My suggestion is: Keep working at your freelance writing.

How have you learned to be persistent?


{ 13 comments… add one }
  • Loved the article, Anne, thank you.
    I didn’t know The Help was originally a book when I saw the movie trailer. I’ve always been fascinated by movies (hence my movie blog).
    But I have a special interest in movies adapted from books. Writing a novel, and having it made into a motion picture is the ultimate dream for me.
    And as I am working on my first novel, I love reading the success stories of other writers who didn’t give in, and ignored others and rules. I know rejection is just a part of being a writer, but it always helps to read about others who didn’t give up their dreams.
    Pinar Tarhan recently posted..Review of Wayne E. Pollard’s I’m Not Out of Work! I’m a Writer!!My Profile

  • jorgekafkazar

    I save all rejection slips and when I’m rich and famous, I’ll paper the smallest room in my house with them.

  • I remember reading something written by another medical writer about how when she started freelancing, it took around 50 attempts (contract applications, pitches, emails, letters, phone calls etc etc) to snag one success. So it seems that for all walks of writing, that kind of rejection pattern is pervasive. But if you believe in what you have to offer, you’ll persist. I think that’s the main key to success in any venture. Although rejection is debilitating if you do get into the decades of “no” replies, I think the eventual success is sweeter – kind of like when you save up a deposit for your first home, rather than allowing a relative to help you out financially. When you work for it, there’s a bigger benefit than just the financial gain.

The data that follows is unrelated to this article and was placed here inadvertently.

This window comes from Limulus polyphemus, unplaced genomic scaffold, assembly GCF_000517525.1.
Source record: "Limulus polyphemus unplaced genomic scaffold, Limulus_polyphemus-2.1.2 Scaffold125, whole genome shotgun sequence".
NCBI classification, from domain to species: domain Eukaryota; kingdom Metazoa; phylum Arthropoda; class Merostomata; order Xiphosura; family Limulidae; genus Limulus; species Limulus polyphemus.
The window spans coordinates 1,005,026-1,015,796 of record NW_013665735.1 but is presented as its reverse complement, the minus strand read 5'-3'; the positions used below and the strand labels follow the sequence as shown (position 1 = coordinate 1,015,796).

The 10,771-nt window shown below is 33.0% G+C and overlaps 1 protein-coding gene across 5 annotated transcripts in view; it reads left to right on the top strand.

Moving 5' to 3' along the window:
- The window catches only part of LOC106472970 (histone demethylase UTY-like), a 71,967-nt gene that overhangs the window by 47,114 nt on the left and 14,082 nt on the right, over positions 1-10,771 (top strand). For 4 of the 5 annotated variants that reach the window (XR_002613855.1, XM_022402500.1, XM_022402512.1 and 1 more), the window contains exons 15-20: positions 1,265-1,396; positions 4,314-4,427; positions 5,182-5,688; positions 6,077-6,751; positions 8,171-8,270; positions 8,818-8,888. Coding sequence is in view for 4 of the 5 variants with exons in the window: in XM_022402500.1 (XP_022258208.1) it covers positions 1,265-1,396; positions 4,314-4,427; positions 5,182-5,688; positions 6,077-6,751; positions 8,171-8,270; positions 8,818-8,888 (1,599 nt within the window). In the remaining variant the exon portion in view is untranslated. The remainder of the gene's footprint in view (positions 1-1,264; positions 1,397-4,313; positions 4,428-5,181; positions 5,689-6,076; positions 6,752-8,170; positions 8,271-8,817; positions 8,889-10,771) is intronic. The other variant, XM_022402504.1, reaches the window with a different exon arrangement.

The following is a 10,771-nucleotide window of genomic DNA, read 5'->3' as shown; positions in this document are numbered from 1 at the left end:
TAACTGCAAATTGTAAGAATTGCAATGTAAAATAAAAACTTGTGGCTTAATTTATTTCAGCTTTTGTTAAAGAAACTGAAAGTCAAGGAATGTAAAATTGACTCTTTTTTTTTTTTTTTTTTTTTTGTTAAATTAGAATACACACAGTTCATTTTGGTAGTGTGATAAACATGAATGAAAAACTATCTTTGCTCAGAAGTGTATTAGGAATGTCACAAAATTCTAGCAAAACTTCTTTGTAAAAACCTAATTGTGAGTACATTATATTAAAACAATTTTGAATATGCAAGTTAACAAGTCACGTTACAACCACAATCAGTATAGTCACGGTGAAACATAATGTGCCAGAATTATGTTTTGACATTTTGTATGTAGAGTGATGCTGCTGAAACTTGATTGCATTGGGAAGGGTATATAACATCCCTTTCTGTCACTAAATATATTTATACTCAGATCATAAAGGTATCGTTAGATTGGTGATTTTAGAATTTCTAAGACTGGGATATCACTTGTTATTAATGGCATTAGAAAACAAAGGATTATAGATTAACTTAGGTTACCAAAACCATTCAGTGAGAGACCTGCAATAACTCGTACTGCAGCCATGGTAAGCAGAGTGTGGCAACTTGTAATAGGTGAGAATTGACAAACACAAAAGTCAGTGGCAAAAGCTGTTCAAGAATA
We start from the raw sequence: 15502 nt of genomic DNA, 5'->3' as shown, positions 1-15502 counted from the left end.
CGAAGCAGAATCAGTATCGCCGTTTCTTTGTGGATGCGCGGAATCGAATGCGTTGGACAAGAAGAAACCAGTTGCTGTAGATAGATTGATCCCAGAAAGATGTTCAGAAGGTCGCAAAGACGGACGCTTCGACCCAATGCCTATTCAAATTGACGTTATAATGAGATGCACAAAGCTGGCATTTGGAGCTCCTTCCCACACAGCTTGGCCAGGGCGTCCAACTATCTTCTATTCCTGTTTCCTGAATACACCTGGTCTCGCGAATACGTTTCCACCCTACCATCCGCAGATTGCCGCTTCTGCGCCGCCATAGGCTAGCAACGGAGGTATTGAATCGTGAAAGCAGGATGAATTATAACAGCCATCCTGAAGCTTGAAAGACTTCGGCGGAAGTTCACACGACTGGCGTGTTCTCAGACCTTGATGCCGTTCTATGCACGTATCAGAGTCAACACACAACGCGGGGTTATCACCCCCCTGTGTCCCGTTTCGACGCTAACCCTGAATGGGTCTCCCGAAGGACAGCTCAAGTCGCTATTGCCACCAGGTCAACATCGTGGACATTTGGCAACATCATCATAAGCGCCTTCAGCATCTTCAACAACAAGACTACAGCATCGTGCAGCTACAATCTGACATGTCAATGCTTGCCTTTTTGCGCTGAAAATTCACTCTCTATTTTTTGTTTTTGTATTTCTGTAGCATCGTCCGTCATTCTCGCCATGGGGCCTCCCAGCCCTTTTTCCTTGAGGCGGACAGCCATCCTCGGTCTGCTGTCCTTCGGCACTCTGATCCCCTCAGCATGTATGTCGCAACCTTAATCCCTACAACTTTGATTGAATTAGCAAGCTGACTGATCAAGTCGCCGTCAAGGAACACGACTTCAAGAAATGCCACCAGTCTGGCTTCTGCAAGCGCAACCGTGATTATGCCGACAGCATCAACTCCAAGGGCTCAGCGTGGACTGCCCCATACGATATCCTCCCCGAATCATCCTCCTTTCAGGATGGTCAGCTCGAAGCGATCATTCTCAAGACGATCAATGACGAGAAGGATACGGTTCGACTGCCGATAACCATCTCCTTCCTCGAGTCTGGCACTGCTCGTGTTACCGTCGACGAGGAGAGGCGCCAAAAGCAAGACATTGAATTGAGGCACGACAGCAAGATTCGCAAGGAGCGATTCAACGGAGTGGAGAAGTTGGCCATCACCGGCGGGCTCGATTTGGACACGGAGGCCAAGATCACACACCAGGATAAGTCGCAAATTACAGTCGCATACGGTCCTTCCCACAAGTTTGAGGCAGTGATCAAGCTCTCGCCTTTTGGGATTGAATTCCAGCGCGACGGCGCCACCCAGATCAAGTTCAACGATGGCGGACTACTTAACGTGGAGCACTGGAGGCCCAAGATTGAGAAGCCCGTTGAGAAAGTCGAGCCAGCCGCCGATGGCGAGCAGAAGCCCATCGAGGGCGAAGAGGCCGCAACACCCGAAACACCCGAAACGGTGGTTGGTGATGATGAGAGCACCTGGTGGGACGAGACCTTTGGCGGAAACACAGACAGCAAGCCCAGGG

Nicky Parry recently posted..Protect Yourself Against Lyme DiseaseMy Profile

  • You’re the second writer to recommend the book, Anne. Susan over at The Urban Muse recommended it. I have it, but I’m in the middle of reading Little Dorrit by Dickens (with my hubby – we’re creating our own literary reading group). We’re on page 9 of 741. It may be a while. 🙂

    This is such a great reminder to keep at it. There are so many manuscripts of mine I turned away from after a dozen rejections. Time to dig them out again. 🙂